3. Write post for August 15 AMW blog
  4. Write post for August 16 Writing Wranglers and Warriors blog
  5.  Continue drafting the second half of the story “Texas Boss.” Revise enough to submit to AMW for critique
  6. Finish a very rough draft of “Thank You, Mr. Poe”
  7. By September 5th, read at least ten of the books on my 20 Books of Summer 2016 list. (The list appears below.)
  8. Post #ROW80 reports on Sundays and Wednesdays.
  9. Visit three new #ROW80 blogs a day
  10. Take three naps a week
  11. Go to bed at by 11:00 p.m. /  12. Cook at least one decent meal for David / 13. Dust the piano. / 14. Get rid of ten things a day / 15. Collect and organize books / 16. Shred

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20 Books of Summer Buffet

A Spool of Blue Thread by Anne Tyler
My thoughts on Anne Tyler appear here.

Garden Spells by Sarah Addison Allen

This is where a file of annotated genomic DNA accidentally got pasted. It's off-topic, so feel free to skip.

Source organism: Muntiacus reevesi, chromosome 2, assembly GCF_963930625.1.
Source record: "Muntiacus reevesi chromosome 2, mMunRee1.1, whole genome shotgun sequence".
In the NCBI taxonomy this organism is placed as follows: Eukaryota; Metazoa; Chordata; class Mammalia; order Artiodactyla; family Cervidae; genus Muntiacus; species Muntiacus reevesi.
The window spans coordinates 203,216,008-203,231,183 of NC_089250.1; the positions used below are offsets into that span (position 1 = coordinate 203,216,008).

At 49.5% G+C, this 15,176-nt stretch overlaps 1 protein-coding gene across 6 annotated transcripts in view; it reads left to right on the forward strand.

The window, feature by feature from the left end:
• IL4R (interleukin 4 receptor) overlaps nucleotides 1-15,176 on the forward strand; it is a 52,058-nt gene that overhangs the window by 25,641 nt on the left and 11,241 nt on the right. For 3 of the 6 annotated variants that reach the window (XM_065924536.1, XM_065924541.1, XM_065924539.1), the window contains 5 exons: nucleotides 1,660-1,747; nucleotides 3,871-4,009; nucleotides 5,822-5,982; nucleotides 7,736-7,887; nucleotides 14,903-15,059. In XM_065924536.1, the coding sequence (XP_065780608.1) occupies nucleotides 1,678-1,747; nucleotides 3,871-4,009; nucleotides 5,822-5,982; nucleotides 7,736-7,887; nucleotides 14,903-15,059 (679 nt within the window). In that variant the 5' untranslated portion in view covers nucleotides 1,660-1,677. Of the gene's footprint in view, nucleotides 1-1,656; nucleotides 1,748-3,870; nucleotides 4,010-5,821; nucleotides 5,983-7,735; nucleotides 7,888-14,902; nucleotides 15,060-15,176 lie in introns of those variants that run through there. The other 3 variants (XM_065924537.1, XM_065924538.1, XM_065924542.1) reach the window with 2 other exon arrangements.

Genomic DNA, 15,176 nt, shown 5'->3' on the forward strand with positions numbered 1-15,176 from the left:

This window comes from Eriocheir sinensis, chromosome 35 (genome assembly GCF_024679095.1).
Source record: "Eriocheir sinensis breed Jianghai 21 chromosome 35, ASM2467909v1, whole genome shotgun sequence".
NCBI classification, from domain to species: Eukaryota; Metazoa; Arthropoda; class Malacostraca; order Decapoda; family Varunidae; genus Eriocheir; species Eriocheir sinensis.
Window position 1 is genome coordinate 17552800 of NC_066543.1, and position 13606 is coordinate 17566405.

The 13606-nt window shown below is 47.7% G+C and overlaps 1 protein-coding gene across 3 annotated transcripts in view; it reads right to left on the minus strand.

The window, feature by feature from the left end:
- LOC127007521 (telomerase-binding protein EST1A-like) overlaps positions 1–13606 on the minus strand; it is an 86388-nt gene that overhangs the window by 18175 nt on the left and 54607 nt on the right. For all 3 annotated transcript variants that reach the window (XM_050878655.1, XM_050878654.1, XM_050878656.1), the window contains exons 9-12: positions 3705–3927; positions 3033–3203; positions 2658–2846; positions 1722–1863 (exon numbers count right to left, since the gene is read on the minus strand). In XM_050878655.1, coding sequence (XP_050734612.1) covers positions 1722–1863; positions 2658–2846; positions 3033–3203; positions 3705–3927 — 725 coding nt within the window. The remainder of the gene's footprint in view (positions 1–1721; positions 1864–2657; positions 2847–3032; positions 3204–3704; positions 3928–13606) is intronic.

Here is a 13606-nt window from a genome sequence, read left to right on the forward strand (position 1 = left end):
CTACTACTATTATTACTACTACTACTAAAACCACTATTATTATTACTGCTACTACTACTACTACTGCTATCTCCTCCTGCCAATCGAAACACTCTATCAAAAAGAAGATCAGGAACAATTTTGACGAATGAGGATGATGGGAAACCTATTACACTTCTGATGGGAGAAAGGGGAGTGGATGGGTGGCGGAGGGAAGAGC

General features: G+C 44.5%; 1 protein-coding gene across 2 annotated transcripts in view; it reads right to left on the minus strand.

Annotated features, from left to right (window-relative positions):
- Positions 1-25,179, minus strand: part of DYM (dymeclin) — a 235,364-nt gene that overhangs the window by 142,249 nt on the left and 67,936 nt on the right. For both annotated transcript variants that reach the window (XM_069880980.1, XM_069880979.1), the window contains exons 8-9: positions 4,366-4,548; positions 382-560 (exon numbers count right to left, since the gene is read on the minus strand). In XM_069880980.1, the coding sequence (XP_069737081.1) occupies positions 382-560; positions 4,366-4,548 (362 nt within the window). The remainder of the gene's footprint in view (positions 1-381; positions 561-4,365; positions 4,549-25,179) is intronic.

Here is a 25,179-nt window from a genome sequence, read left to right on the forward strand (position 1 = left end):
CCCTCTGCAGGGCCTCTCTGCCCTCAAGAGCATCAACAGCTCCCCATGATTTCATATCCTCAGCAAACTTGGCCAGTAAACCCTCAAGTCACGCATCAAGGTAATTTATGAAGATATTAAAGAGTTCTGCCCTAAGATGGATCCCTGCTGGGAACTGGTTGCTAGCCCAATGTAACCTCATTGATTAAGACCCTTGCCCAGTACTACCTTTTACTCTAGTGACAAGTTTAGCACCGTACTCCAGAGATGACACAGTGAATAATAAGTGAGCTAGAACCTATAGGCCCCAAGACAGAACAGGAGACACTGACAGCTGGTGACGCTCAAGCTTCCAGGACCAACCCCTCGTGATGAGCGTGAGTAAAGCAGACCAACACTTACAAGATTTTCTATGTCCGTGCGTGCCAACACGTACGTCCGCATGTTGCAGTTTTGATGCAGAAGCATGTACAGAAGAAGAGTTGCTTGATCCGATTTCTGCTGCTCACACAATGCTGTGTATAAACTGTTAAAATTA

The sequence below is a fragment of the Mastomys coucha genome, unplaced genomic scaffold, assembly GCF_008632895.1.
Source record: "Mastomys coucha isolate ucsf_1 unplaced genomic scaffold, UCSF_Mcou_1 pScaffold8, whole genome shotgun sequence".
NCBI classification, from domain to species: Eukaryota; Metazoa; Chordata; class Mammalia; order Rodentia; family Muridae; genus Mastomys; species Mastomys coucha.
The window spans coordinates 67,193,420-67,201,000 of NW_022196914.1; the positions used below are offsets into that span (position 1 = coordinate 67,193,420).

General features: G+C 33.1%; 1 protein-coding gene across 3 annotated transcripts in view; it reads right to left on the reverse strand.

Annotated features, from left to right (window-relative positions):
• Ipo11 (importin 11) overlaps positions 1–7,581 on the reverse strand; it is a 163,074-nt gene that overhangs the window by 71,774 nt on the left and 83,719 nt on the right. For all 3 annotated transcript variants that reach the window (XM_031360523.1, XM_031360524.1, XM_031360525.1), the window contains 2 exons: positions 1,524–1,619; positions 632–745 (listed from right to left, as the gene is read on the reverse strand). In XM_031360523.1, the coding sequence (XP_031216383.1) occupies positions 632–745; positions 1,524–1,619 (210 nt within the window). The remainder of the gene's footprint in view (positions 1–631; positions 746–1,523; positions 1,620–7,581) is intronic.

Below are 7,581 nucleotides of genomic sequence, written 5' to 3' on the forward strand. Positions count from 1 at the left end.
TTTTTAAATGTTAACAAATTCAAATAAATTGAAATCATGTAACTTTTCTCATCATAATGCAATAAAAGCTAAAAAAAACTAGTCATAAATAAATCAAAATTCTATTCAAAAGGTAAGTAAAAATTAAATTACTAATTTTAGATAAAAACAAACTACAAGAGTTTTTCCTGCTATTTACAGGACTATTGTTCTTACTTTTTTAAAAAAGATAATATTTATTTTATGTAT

Saw it, liked the cover, bought it. Serendipity.

√The Japanese Lover by Isabel Allende
Loved it. Allende tells more than shows and makes it work.

Homegoing - Gyasi - Amazon 51s13capmsL._SX325_BO1,204,203,200_Homegoing by Yaa Gyassi

Semantic Antics: How and Why Words Change Meaning by Sol Steinmetz

White Heat: The Friendship Between Emily Dickinson and Thomas Wentworth Higginson by Brenda Wineapple

The Saturday Big Tent Wedding Party by Alexander McCall Smith

Dr. Wortle’s School by Anthony Trollope

Time of Fog and Fire by Rhys Bowen

The Autobiography of Mark Twain by Mark Twain

The Sweetness at the Bottom of the Pie by Alan Bradley

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A Round of Words in 80 Days (#ROW80) is the writing challenge that knows you have a life.

To see what other #ROW80 participants are up to, click here. Or begin with the list below.

A.E. Browne

writing what i can when i

Weaver of Words

Lila Leigh Hunter

Harpwriter’s Blog

A Book a Day

shanjeniah’s Lovely Chaos

ReGi McClain

The Writerly Reader

Sammy PJ Writes

Denise D. Young